Submissions are currently open for the next Psychiatry Innovation Lab, which will be hosted at the American Psychiatric Association’s [APA] conference in Washington DC on October 8th. This is the second iteration of the Psychiatry Innovation Lab, which aims to identify and accelerate new ideas for changing mental health care delivery.
Dr. Nina Vasan is the founder of the Psychiatry Innovation Lab, as well as a psychiatrist at Stanford University and the author of Do Good Well, a guide to social innovation. Vasan describes the lab as “Shark Tank meets Extreme Home Makeover for mental health,” in that participants both pitch ideas work to actually build them. “We’re trying to provide mental health innovators the education, resources, and community they need to turn their idea into an impactful solution,” Vasan says.
The Psychiatry Innovation Lab accepts pitches on APA’s website, and the top seven ideas will be selected to make five minute pitches to a judging panel at the conference in DC. Additionally, ten wildcard finalists will give one-minute pitches, before the audience picks which one they’d like to see developed further. Then, after receiving feedback from the judges as well as audience members, the finalists and the audience selected wildcard pick will work in teams with the audience members and experts to improve their idea. At the end, they repitch their solution, after which winners are selected.
Vasan says the Psychiatry Innovation Lab is unique because it welcomes participants from multiple fields. Anyone with an idea they’re passionate about can submit to the Lab. “In addition to seeking finalists, the Lab is looking for ‘Innovation Leaders’,” Vasan says. “[These are] people who will be selected to participate for their unique expertise and be given free admission by the APA. The Lab aims to include entrepreneurs, investors, administrators, engineers, educators, patients, and advocates,” she says. Anyone interested in being an Innovation Leader should apply on the website before September 15.
Vasan says that she’s looking for several key criteria in the submissions. “[The first is] identification of an important problem, the potential impact of the solution, and a reasonable business model,” she says. “Ideas can be at any stage in development, and [I] encourage applicants to think creatively about the future of mental health.” All applicants are required to submit a 1-page written application and a short YouTube video pitch.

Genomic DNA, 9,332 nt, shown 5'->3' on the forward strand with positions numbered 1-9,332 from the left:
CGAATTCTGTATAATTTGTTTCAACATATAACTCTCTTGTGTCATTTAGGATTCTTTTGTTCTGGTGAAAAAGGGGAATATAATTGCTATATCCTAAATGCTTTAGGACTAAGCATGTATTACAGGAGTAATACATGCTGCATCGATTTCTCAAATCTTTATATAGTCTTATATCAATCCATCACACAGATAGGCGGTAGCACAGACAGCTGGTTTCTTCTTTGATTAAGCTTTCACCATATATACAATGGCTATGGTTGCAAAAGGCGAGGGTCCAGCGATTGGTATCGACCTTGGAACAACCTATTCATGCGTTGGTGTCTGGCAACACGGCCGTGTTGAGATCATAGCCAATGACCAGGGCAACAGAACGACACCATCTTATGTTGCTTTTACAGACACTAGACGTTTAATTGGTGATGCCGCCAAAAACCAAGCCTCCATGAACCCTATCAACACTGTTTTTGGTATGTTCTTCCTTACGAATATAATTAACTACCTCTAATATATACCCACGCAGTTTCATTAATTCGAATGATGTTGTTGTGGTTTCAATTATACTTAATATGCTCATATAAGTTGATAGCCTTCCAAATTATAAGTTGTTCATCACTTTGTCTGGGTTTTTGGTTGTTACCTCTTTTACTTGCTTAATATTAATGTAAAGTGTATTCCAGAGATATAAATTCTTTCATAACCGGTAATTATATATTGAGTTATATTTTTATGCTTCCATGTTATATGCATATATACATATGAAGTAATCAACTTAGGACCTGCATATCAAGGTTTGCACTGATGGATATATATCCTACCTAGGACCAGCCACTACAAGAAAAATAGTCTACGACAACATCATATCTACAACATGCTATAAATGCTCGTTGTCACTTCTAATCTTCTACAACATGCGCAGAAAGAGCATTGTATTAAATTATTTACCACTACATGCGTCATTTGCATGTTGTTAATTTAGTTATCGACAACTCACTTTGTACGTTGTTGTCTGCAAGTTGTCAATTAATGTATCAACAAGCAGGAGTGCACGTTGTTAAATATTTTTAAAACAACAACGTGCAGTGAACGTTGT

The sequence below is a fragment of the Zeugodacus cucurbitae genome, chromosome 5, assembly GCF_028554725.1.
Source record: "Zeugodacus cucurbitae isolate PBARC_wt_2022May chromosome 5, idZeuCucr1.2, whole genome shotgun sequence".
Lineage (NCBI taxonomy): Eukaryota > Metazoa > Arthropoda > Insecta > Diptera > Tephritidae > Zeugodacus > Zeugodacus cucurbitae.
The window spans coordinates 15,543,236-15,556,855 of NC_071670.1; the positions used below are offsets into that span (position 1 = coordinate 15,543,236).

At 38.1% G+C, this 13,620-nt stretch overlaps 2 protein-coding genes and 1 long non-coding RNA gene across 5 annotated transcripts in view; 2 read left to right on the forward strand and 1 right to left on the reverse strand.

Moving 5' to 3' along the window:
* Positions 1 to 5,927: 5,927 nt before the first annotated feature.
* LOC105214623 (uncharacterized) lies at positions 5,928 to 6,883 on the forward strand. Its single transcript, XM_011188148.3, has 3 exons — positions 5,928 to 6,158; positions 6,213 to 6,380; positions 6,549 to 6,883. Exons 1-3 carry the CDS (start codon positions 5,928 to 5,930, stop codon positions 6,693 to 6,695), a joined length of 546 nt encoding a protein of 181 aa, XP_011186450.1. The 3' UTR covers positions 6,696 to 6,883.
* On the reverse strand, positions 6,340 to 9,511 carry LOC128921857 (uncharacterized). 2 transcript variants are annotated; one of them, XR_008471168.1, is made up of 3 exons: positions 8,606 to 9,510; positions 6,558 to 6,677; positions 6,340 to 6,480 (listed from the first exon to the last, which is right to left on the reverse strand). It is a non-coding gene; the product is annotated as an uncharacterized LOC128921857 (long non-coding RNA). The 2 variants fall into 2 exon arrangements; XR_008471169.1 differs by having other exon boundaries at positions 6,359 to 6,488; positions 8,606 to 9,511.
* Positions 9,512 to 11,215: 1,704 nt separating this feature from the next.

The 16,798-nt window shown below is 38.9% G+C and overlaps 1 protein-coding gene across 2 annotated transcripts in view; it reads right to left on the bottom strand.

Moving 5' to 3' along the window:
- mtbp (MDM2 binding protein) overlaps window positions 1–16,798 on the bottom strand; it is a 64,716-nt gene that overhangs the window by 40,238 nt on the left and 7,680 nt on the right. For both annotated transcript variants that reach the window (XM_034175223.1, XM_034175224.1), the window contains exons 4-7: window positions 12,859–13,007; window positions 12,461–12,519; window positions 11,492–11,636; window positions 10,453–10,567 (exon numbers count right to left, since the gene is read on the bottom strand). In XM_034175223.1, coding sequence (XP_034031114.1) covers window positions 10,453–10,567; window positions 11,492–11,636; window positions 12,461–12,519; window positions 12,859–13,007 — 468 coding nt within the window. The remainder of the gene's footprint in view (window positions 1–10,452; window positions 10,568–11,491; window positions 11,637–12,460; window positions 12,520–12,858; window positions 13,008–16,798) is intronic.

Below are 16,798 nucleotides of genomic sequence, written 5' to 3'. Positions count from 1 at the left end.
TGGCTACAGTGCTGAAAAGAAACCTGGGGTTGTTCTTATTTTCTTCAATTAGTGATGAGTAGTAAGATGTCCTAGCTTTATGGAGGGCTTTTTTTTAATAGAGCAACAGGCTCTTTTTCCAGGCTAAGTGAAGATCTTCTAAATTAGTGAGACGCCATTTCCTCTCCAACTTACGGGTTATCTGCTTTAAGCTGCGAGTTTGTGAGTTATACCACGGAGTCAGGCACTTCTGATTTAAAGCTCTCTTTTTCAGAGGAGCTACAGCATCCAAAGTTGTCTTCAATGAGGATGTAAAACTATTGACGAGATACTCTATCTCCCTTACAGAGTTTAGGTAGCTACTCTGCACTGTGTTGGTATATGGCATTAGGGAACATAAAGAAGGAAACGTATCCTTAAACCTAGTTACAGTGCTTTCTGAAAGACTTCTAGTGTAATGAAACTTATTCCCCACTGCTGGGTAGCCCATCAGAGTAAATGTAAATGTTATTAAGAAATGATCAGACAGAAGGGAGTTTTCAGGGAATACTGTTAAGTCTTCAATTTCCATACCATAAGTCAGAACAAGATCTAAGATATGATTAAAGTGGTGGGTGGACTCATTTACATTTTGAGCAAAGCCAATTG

But she also stresses that the most important work gets done at the Lab itself. Vasan individually coaches each of the finalists before the event, and the finalists get personalized feedback during the course of the Lab and after.
“We’ll be educating participants on the Do Good Well Method, teaching what makes innovative solutions work,” Vasan says. “The key values we’ll be promoting are from the Do Good Well Method: ‘do what works, work together, and make it last’, helping them develop solutions that are effective, collaborative, and sustainable,” she says. “Measurement is especially important, as it has been absent from a lot of existing efforts trying to be innovative. We will emphasize measuring the outcomes that matter. You hear a lot of vanity metrics, such as we got 10,000 people to sign up for our app. That’s great, but it doesn’t actually measure if you made an impact on mental health and if the people using your product or service are getting better!
Vasan says it’s critical at the early stages for people to be thinking about what outcomes they want to measure and how to design their product so it’s built around those measurements.
While the Psychiatry Innovation Lab has currently only been implemented as part of APA conferences, Vasan is currently aiming to expand it into something larger and more impactful. “I’m building a leadership team that is committed to creating a community of mental health innovators,” she says. “We want to provide the tools and resources necessary to accelerate great ideas after these events, so that efforts are continued and sustainable.”
Submissions for the Psychiatry Innovation Lab are open until September 15th.
Casey Nugent is an editorial intern for MedTech Boston. She’s currently working on her BFA in Writing, Literature, and Publishing at Emerson College in Boston. Outside of working at MedTech Boston, Casey enjoys drinking coffee, going to the theater, goofing around with friends, and hanging out with dogs.
Send this to friend